Despite acting as the perfect climax to the greatest story ever told (no offense to the New Testament), Return of the Jedi often gets a bad wrap. Some people see Jedi as a dry run for the prequels, while others look at it as the start of Star Wars as toy commercial. Both arguments have some merit, but are ultimately unfair. There may be more special effects on display in Return of the Jedi, but it’s a still a far cry from the kitchen sink approach George used on the prequels.
As for the toys, Kenner was milking the franchise for all it was worth well before Jedi came along. They even made a Cloud Car Pilot action figure, and the fact that you now have to Google “Cloud Car Pilot” to have any idea what I’m talking about just proves my point.
However, no discussion about Return of the Jedi’s perceived faults would be complete without the Ewoks, so let’s get it over with. On the surface, the idea of attacking stormtroopers with sticks and stones seems laughable. However, if you view the Ewoks as stand-ins for the Viet Cong, like George Lucas intended, it makes more sense. Think of them less as teddy bears, and more as cunning warriors using guerilla tactics to take out a technologically superior foe. In fact, if you squint, the whole Battle of Endor can be seen as an allegory for the Vietnam War. Before anyone asks, yes, in that analogy the Empire would be America. Make of that what you will.
Still not convinced that the Ewoks are secretly badasses? How about the fact that the fuzzy little psychopaths wanted to eat Luke and his friends for dinner? They even got as far as tying Han Solo to a spit — the only thing missing was an apple in his mouth. The furry scamps also have a penchant for turning the severed heads of their foes into drums, and then wailing on them like some Scandinavian Black Metal band. Look up the word “Hardcore” in the dictionary, and you’ll find a picture of an Ewok doing his best John Bonham impression on a kit made from Stormtrooper skulls.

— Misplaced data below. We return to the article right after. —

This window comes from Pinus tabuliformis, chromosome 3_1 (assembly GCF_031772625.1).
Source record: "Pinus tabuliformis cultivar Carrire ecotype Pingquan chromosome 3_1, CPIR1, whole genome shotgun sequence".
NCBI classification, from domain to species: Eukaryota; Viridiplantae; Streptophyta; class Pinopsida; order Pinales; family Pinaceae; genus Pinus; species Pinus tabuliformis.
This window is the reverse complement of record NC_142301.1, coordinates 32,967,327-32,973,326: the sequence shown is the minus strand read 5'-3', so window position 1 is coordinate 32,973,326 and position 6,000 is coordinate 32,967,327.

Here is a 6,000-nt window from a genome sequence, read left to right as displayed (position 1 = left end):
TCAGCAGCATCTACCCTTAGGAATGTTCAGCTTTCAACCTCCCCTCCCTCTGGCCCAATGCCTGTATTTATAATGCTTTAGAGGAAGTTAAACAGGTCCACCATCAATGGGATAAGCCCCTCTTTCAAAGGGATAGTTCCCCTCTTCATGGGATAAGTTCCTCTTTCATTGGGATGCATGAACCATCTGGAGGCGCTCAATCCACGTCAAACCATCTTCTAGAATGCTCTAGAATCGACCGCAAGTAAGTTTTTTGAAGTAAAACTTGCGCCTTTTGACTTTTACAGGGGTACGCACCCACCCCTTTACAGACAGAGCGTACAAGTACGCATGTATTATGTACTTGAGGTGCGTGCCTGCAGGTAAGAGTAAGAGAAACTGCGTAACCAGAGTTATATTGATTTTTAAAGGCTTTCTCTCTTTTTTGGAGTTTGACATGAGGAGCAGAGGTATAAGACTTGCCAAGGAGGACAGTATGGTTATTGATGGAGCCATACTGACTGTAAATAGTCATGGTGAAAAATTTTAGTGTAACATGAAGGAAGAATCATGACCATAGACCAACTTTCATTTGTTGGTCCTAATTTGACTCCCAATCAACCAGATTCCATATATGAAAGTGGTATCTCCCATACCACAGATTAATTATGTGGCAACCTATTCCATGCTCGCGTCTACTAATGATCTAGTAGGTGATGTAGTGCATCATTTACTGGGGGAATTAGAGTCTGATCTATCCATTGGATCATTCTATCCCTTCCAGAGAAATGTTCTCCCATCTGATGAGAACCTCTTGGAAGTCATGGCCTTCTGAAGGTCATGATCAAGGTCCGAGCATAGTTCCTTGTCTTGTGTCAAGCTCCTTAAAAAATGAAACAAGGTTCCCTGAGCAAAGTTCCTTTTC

Still, it’s hard to make a case for Return of the Jedi when both George Lucas and Disney have done everything in their power to tarnish the film’s legacy. When Lucas altered the original trilogy for his “Special Editions,” Return of the Jedi got hit the hardest. Subsequent “improvements” introduced through various home video releases only made things worse. Lucas reworked Jedi’s ending to show various planets across the Star Wars universe openly celebrating the death of the Emperor, as if there weren’t still millions of stormtroopers stationed on every planet in the empire, and then there’s Jedi Rocks, the blinking Ewoks, and Hayden Christensen as a force ghost…but the less said about all of that the better.
Not to be outdone, Disney released a sequel trilogy that undermines any closure Return of the Jedi brought to the saga. The Force Awakens was great, but that doesn’t change the fact that its very existence ruins Jedi’s ending. Any victory won against the Empire is now temporary, as is Han and Leia’s union — and don’t get me started on what happens to Luke. Disney took one of the greatest happy endings of all time and crapped all over it.
In the end, however, all the CGI yuzzums and green breast milk in the world can’t change what Return of the Jedi is: the greatest third act in any trilogy ever. Period. Individually, the Star Wars movies may not be contenders for “Best Movie Ever” (though Empire probably makes the top 10), but as a trio of films, no one can touch them. Not pirates, not superheroes, not even Hobbits.
To borrow a quote from Clerks 2:
“There’s only one ‘Return’ okay, and it ain’t ‘of the King’ it’s ‘of the Jedi’”
They don’t call it the holy trilogy for nothing.